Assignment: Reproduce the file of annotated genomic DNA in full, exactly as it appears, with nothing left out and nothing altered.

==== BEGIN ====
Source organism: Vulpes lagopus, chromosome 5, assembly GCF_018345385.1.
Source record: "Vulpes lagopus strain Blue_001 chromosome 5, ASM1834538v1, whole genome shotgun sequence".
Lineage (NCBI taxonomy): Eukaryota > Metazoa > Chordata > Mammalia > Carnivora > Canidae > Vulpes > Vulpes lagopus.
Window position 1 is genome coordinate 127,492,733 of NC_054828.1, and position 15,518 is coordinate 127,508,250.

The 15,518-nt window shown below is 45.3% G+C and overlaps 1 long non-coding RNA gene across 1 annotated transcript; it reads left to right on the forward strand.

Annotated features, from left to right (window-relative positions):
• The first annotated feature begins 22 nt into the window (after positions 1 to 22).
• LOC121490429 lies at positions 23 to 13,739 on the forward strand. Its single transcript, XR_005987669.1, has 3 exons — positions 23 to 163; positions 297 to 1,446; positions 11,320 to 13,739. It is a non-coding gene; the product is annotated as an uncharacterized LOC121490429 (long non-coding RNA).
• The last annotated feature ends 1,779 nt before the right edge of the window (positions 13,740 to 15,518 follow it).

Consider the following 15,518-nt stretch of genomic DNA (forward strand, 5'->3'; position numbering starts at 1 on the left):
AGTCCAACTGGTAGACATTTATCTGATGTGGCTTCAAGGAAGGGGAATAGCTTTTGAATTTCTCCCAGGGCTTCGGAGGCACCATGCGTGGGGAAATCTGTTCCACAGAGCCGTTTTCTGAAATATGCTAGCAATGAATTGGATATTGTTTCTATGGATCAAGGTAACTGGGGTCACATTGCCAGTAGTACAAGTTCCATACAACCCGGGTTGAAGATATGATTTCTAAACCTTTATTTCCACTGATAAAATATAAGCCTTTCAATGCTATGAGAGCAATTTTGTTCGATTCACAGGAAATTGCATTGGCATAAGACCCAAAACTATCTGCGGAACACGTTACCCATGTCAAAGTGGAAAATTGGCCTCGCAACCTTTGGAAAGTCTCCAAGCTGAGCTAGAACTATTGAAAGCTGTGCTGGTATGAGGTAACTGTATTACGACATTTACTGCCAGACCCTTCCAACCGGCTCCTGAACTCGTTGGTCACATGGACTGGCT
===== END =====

Source organism: Vulpes lagopus, chromosome 5, assembly GCF_018345385.1.
Source record: "Vulpes lagopus strain Blue_001 chromosome 5, ASM1834538v1, whole genome shotgun sequence".
Lineage (NCBI taxonomy): Eukaryota > Metazoa > Chordata > Mammalia > Carnivora > Canidae > Vulpes > Vulpes lagopus.
Window position 1 is genome coordinate 127,492,733 of NC_054828.1, and position 15,518 is coordinate 127,508,250.

The 15,518-nt window shown below is 45.3% G+C and overlaps 1 long non-coding RNA gene across 1 annotated transcript; it reads left to right on the forward strand.

Annotated features, from left to right (window-relative positions):
• The first annotated feature begins 22 nt into the window (after positions 1 to 22).
• LOC121490429 lies at positions 23 to 13,739 on the forward strand. Its single transcript, XR_005987669.1, has 3 exons — positions 23 to 163; positions 297 to 1,446; positions 11,320 to 13,739. It is a non-coding gene; the product is annotated as an uncharacterized LOC121490429 (long non-coding RNA).
• The last annotated feature ends 1,779 nt before the right edge of the window (positions 13,740 to 15,518 follow it).

Consider the following 15,518-nt stretch of genomic DNA (forward strand, 5'->3'; position numbering starts at 1 on the left):
AGTCCAACTGGTAGACATTTATCTGATGTGGCTTCAAGGAAGGGGAATAGCTTTTGAATTTCTCCCAGGGCTTCGGAGGCACCATGCGTGGGGAAATCTGTTCCACAGAGCCGTTTTCTGAAATATGCTAGCAATGAATTGGATATTGTTTCTATGGATCAAGGTAACTGGGGTCACATTGCCAGTAGTACAAGTTCCATACAACCCGGGTTGAAGATATGATTTCTAAACCTTTATTTCCACTGATAAAATATAAGCCTTTCAATGCTATGAGAGCAATTTTGTTCGATTCACAGGAAATTGCATTGGCATAAGACCCAAAACTATCTGCGGAACACGTTACCCATGTCAAAGTGGAAAATTGGCCTCGCAACCTTTGGAAAGTCTCCAAGCTGAGCTAGAACTATTGAAAGCTGTGCTGGTATGAGGTAACTGTATTACGACATTTACTGCCAGACCCTTCCAACCGGCTCCTGAACTCGTTGGTCACATGGACTGGCT